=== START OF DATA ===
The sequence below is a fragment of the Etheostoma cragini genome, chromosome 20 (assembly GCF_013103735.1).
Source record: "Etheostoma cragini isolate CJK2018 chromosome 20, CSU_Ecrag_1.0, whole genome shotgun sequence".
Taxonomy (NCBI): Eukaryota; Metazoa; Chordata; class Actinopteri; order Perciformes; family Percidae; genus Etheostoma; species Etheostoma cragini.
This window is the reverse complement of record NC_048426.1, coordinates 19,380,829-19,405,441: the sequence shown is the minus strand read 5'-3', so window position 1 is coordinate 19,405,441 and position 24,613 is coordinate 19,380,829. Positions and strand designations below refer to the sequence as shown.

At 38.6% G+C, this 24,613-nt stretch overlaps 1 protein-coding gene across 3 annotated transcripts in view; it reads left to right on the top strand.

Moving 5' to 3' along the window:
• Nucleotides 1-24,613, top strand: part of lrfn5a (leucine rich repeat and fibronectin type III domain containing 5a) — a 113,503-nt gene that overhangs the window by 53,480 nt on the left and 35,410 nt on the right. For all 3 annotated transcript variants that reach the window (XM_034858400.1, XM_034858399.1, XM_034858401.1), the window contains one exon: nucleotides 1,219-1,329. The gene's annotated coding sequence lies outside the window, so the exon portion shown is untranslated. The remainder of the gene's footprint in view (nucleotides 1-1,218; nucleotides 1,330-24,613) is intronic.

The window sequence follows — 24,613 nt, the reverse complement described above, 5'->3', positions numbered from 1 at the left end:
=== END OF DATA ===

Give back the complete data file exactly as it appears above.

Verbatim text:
The sequence below is a fragment of the Etheostoma cragini genome, chromosome 20 (assembly GCF_013103735.1).
Source record: "Etheostoma cragini isolate CJK2018 chromosome 20, CSU_Ecrag_1.0, whole genome shotgun sequence".
Taxonomy (NCBI): Eukaryota; Metazoa; Chordata; class Actinopteri; order Perciformes; family Percidae; genus Etheostoma; species Etheostoma cragini.
This window is the reverse complement of record NC_048426.1, coordinates 19,380,829-19,405,441: the sequence shown is the minus strand read 5'-3', so window position 1 is coordinate 19,405,441 and position 24,613 is coordinate 19,380,829. Positions and strand designations below refer to the sequence as shown.

At 38.6% G+C, this 24,613-nt stretch overlaps 1 protein-coding gene across 3 annotated transcripts in view; it reads left to right on the top strand.

Moving 5' to 3' along the window:
• Nucleotides 1-24,613, top strand: part of lrfn5a (leucine rich repeat and fibronectin type III domain containing 5a) — a 113,503-nt gene that overhangs the window by 53,480 nt on the left and 35,410 nt on the right. For all 3 annotated transcript variants that reach the window (XM_034858400.1, XM_034858399.1, XM_034858401.1), the window contains one exon: nucleotides 1,219-1,329. The gene's annotated coding sequence lies outside the window, so the exon portion shown is untranslated. The remainder of the gene's footprint in view (nucleotides 1-1,218; nucleotides 1,330-24,613) is intronic.

The window sequence follows — 24,613 nt, the reverse complement described above, 5'->3', positions numbered from 1 at the left end: